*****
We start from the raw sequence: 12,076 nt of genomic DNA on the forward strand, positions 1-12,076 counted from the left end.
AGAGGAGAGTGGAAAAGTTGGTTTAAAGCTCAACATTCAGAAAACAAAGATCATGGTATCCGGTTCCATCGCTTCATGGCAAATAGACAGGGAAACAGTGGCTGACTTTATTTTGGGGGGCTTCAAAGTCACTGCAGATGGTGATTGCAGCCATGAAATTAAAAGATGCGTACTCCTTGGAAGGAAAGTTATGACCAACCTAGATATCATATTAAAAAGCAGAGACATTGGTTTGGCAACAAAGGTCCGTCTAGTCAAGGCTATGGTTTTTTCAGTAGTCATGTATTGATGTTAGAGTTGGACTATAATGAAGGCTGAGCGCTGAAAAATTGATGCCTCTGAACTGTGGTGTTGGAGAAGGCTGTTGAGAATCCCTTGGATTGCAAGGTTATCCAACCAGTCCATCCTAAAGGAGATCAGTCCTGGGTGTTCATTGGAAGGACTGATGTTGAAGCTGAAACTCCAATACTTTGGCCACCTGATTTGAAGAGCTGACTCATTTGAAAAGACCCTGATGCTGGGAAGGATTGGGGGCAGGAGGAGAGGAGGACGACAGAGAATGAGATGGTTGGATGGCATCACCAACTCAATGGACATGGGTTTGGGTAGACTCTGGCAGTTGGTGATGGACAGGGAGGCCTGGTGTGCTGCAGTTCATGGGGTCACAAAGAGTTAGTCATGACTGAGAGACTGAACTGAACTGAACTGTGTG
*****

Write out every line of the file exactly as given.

We start from the raw sequence: 12,076 nt of genomic DNA on the forward strand, positions 1-12,076 counted from the left end.
AGAGGAGAGTGGAAAAGTTGGTTTAAAGCTCAACATTCAGAAAACAAAGATCATGGTATCCGGTTCCATCGCTTCATGGCAAATAGACAGGGAAACAGTGGCTGACTTTATTTTGGGGGGCTTCAAAGTCACTGCAGATGGTGATTGCAGCCATGAAATTAAAAGATGCGTACTCCTTGGAAGGAAAGTTATGACCAACCTAGATATCATATTAAAAAGCAGAGACATTGGTTTGGCAACAAAGGTCCGTCTAGTCAAGGCTATGGTTTTTTCAGTAGTCATGTATTGATGTTAGAGTTGGACTATAATGAAGGCTGAGCGCTGAAAAATTGATGCCTCTGAACTGTGGTGTTGGAGAAGGCTGTTGAGAATCCCTTGGATTGCAAGGTTATCCAACCAGTCCATCCTAAAGGAGATCAGTCCTGGGTGTTCATTGGAAGGACTGATGTTGAAGCTGAAACTCCAATACTTTGGCCACCTGATTTGAAGAGCTGACTCATTTGAAAAGACCCTGATGCTGGGAAGGATTGGGGGCAGGAGGAGAGGAGGACGACAGAGAATGAGATGGTTGGATGGCATCACCAACTCAATGGACATGGGTTTGGGTAGACTCTGGCAGTTGGTGATGGACAGGGAGGCCTGGTGTGCTGCAGTTCATGGGGTCACAAAGAGTTAGTCATGACTGAGAGACTGAACTGAACTGAACTGTGTG